Pelvic Fractures: Everything You Need To Know

You are cheering for your grandson at his little league baseball game. He’s up to bat and BOOM! He hits one deep into left field! You jump up to cheer but slip and land hard on your butt! You experience sharp pain in your groin and you can’t sit or stand without excruciating pain. You are able to move your hips and put some weight on your legs, so you think you are in the clear… but what else could be causing your pain? Unfortunately, you AREN’T in the clear because you broke your pelvis! Let’s take a closer look at pelvis fractures and why we want to prevent them!

A broken pelvis refers to a fracture in any of the sturdy ring of bones that make up the pelvis, which connects your back to your legs. These bones include the sacrum and coccyx (tailbone) on your backside, as well as the pelvic girdle which is divided into the ilium, ischium, and pubis bones. Those with osteoporosis are most likely to injure the parts of the pelvis known as the pubic rami, as well as the sacrum.

If you have normal bones, pelvic fractures are caused by high energy injuries including car accidents or a fall from a significant height. However, if you have osteoporosis you may break their pelvis following minor trauma, such as a fall from a standing height onto the side of your hip or buttocks. The impact of the fall is transferred to the pelvis, and usually leads to 2 or more breaks in the bone. Picture the pelvis as a hard pretzel. If you twist a pretzel, it is nearly impossible for the pretzel to break in only one spot. If enough force is applied to cause a break, the pretzel will break in at least 2 spots.

Just how common are these fractures?
The true number is difficult to know since most of our current research is focused on the management of life-threatening pelvic fractures following high-energy trauma. It is estimated that osteoporosis leads to more than 140,000 pelvis fractures each year in the United States, with a price tag in the hundreds of millions of dollars.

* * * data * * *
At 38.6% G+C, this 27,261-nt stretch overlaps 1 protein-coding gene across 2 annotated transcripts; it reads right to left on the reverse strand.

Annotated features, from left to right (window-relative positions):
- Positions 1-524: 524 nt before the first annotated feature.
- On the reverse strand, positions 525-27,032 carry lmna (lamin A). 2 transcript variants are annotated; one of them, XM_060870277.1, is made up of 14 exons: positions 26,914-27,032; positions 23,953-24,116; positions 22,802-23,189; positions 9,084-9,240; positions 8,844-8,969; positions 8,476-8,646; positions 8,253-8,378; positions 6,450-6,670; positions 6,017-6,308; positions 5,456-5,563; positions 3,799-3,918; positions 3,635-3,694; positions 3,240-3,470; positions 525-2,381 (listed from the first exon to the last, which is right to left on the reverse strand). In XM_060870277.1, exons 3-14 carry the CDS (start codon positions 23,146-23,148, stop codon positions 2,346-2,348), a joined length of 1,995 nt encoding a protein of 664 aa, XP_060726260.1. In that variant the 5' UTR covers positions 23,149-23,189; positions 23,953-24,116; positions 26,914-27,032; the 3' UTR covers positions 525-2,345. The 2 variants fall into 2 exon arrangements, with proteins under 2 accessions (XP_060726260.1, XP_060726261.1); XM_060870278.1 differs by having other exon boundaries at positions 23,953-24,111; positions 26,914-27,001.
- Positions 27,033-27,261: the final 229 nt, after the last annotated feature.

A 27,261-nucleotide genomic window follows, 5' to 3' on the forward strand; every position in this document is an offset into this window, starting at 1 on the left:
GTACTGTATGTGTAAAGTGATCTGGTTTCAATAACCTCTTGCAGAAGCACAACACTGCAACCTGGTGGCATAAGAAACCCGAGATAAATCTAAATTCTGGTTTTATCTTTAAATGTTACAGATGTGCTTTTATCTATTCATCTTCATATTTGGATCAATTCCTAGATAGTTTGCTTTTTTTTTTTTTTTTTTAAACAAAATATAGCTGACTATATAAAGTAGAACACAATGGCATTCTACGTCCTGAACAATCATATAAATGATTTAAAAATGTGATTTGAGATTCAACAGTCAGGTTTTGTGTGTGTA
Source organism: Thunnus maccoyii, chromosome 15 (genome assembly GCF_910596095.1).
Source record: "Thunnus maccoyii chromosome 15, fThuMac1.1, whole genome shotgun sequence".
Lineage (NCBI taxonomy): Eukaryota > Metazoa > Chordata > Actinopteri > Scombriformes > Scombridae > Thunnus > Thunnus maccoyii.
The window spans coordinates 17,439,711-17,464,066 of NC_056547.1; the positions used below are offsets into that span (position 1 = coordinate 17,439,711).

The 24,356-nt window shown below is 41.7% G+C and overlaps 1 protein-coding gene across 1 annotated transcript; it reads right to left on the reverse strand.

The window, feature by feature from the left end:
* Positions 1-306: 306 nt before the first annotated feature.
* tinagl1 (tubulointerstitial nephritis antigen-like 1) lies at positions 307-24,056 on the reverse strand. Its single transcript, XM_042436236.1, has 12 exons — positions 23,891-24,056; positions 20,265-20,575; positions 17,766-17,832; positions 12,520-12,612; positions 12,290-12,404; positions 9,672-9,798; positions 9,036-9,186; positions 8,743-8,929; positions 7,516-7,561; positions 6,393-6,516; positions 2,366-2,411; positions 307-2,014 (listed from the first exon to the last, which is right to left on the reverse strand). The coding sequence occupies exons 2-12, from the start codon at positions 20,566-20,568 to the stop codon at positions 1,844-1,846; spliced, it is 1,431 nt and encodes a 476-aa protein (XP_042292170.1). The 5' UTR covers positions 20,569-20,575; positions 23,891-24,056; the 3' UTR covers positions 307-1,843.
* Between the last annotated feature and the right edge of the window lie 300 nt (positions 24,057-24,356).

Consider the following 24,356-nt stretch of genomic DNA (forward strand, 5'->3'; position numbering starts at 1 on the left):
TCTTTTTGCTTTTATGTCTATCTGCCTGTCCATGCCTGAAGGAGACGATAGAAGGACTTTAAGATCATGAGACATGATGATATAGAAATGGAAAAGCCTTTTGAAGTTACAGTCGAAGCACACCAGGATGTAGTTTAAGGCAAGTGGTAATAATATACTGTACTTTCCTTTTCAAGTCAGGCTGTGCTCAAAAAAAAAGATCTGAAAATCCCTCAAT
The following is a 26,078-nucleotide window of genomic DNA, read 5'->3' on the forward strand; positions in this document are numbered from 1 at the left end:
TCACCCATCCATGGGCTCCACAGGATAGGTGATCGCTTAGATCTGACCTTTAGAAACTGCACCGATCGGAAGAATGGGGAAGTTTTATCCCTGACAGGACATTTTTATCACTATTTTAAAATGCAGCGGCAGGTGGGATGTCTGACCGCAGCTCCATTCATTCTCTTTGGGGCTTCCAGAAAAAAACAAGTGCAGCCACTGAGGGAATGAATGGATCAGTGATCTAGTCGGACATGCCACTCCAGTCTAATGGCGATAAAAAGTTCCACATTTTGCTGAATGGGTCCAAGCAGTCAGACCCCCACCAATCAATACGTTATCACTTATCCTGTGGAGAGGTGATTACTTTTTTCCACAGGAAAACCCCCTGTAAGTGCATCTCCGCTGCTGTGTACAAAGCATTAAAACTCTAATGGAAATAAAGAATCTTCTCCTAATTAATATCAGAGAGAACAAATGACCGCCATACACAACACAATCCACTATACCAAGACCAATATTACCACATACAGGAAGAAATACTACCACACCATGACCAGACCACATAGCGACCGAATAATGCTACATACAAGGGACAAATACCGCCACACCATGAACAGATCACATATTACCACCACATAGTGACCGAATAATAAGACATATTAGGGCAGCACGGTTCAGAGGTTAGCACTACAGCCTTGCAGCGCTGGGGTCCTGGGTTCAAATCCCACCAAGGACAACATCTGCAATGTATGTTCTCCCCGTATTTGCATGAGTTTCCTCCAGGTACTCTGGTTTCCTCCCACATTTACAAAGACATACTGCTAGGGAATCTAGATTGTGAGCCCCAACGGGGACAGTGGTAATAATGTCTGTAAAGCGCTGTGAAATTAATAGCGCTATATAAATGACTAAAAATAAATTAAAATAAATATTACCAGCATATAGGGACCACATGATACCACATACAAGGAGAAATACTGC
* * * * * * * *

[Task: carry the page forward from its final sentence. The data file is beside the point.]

What are symptoms of pelvic fractures?
Immediately following a broken pelvis, it is common to experience pain, swelling and bruising. Pain can be excruciating and leads to difficulty with walking or the complete inability to place any weight on your legs. Hip motion leads to pain in the groin, hip, or lower back depending on the location of the fracture. Rarely, severe pelvic fractures can lead to injuries to nerves and blood vessels, which can impact bowel and bladder function.

How are pelvic fractures treated?
Fortunately, the majority of osteoporosis-related pelvic fractures can be managed without surgery. The focus of treatment is on pain management and regaining strength, motion, and mobility with physical therapy. Most people will require a hospital/nursing home stay lasting anywhere from a few days to a few months depending on the severity of the pain and level of disability following the injury. Pain often subsides over the first 6 weeks, and most people report minimal pain within 3 months. Severe fractures that lead to instability of the pelvis are typically the result of high-energy trauma and can be life threatening injuries. These require emergency medical management and surgery.

What are complications of pelvic fractures?
Stable osteoporosis-related pelvic fractures that do not require surgery often heal well without long term complications. When complications occur, they are usually related to inactivity and include blood clots and muscle weakness. One study reported that 1 year following these fractures, 84% of people reported minimal or no pain. Over 90% of people will return to doing all of the activities they enjoyed prior to their injury. Poor recovery with long term functional limitations are more likely to occur in older adults, particularly in those with dementia.

The bottom line on pelvic fractures…
Pelvic fractures are relatively common and occur following a fall onto the side of the hip or buttocks. The majority of osteoporosis-related pelvis fractures can be managed without surgery, and long term pain and loss of function is seen in less than 10% of people. Severe pelvic fractures may be a medical emergency requiring urgent medical attention and surgery. Poor healing and long term disability is more likely to occur in those with advanced age and dementia.